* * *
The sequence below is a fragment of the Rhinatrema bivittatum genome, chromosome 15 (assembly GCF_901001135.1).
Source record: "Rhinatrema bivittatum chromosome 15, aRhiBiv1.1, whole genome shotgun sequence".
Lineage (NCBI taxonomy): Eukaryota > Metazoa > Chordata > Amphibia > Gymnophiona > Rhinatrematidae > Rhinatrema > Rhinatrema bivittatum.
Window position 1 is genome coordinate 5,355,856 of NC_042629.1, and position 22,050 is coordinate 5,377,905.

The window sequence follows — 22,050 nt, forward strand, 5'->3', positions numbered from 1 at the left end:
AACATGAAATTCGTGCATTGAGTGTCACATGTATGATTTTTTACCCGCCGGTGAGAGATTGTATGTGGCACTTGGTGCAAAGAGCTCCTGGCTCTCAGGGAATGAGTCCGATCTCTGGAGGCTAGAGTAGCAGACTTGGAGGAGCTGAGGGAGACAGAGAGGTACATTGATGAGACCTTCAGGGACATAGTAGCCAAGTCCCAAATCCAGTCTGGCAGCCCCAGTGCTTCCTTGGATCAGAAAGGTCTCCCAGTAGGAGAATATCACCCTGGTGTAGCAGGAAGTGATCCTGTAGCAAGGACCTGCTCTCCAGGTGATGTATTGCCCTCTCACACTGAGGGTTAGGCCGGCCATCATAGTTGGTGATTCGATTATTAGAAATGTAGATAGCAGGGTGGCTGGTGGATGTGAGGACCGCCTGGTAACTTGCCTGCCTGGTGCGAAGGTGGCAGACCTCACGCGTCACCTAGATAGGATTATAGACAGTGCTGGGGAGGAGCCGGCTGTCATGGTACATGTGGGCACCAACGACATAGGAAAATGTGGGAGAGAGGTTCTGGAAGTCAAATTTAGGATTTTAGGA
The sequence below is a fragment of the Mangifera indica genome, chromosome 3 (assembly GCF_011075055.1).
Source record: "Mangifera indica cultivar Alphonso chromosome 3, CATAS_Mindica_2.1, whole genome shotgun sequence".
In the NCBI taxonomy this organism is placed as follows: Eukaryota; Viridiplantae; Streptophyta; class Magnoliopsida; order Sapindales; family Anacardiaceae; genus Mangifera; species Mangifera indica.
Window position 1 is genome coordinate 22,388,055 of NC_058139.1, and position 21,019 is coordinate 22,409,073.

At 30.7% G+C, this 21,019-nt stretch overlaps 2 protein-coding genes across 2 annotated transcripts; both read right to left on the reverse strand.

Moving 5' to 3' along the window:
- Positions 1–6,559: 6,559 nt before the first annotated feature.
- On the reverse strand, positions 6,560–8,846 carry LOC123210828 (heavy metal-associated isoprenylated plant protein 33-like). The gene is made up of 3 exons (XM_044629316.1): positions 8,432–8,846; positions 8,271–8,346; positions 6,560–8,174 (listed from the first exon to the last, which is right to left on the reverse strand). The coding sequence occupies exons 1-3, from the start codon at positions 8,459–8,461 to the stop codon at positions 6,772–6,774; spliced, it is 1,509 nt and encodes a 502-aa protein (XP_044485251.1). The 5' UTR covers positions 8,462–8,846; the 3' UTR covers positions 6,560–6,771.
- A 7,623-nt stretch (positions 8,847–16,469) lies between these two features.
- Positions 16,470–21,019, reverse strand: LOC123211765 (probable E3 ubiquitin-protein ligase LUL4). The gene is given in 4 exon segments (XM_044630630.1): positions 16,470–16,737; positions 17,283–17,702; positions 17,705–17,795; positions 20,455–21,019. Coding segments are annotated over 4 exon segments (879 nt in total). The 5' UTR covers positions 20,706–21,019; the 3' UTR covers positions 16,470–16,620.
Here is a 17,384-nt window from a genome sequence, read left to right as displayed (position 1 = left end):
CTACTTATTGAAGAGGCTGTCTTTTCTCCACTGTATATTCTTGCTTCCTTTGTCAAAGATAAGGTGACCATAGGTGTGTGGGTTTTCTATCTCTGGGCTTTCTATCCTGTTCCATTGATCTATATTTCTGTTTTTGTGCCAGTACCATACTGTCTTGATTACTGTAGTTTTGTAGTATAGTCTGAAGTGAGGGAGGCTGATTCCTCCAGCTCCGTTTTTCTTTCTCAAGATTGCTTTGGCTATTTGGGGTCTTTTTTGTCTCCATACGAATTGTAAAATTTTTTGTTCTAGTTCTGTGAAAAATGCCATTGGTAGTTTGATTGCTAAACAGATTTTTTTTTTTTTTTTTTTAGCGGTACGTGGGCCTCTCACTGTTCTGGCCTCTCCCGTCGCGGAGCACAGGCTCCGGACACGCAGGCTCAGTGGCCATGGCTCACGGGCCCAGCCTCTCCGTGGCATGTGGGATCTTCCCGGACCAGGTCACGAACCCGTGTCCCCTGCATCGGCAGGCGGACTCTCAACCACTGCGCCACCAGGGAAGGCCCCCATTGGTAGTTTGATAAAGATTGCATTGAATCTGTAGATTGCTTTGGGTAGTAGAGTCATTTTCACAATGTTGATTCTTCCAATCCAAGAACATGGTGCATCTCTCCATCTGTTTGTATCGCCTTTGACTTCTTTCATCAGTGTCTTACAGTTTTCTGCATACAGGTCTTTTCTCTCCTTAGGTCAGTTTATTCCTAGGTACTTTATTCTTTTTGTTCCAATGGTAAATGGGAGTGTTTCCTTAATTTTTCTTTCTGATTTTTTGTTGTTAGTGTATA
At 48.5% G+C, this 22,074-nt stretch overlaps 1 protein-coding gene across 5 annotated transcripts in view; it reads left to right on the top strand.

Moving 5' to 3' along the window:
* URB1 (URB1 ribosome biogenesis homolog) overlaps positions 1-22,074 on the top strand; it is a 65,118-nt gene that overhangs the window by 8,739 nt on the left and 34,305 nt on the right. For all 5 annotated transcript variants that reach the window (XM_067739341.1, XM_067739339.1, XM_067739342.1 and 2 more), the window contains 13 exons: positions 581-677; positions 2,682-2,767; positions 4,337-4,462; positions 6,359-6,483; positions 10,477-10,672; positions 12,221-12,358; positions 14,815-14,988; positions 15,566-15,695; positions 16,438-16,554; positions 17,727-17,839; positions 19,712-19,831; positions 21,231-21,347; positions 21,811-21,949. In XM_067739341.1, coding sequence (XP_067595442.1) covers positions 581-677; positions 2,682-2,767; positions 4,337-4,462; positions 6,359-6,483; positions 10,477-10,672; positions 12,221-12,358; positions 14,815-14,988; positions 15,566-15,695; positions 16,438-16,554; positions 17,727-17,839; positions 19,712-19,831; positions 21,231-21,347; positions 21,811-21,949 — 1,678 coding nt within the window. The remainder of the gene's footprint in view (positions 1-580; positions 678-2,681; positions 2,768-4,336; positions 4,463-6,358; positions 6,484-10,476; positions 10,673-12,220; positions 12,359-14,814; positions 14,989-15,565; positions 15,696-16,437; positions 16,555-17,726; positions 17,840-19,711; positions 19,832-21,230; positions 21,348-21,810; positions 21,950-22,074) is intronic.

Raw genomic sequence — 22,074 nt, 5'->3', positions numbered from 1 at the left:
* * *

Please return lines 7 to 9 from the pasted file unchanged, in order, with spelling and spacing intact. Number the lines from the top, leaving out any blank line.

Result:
The sequence below is a fragment of the Mangifera indica genome, chromosome 3 (assembly GCF_011075055.1).
Source record: "Mangifera indica cultivar Alphonso chromosome 3, CATAS_Mindica_2.1, whole genome shotgun sequence".
In the NCBI taxonomy this organism is placed as follows: Eukaryota; Viridiplantae; Streptophyta; class Magnoliopsida; order Sapindales; family Anacardiaceae; genus Mangifera; species Mangifera indica.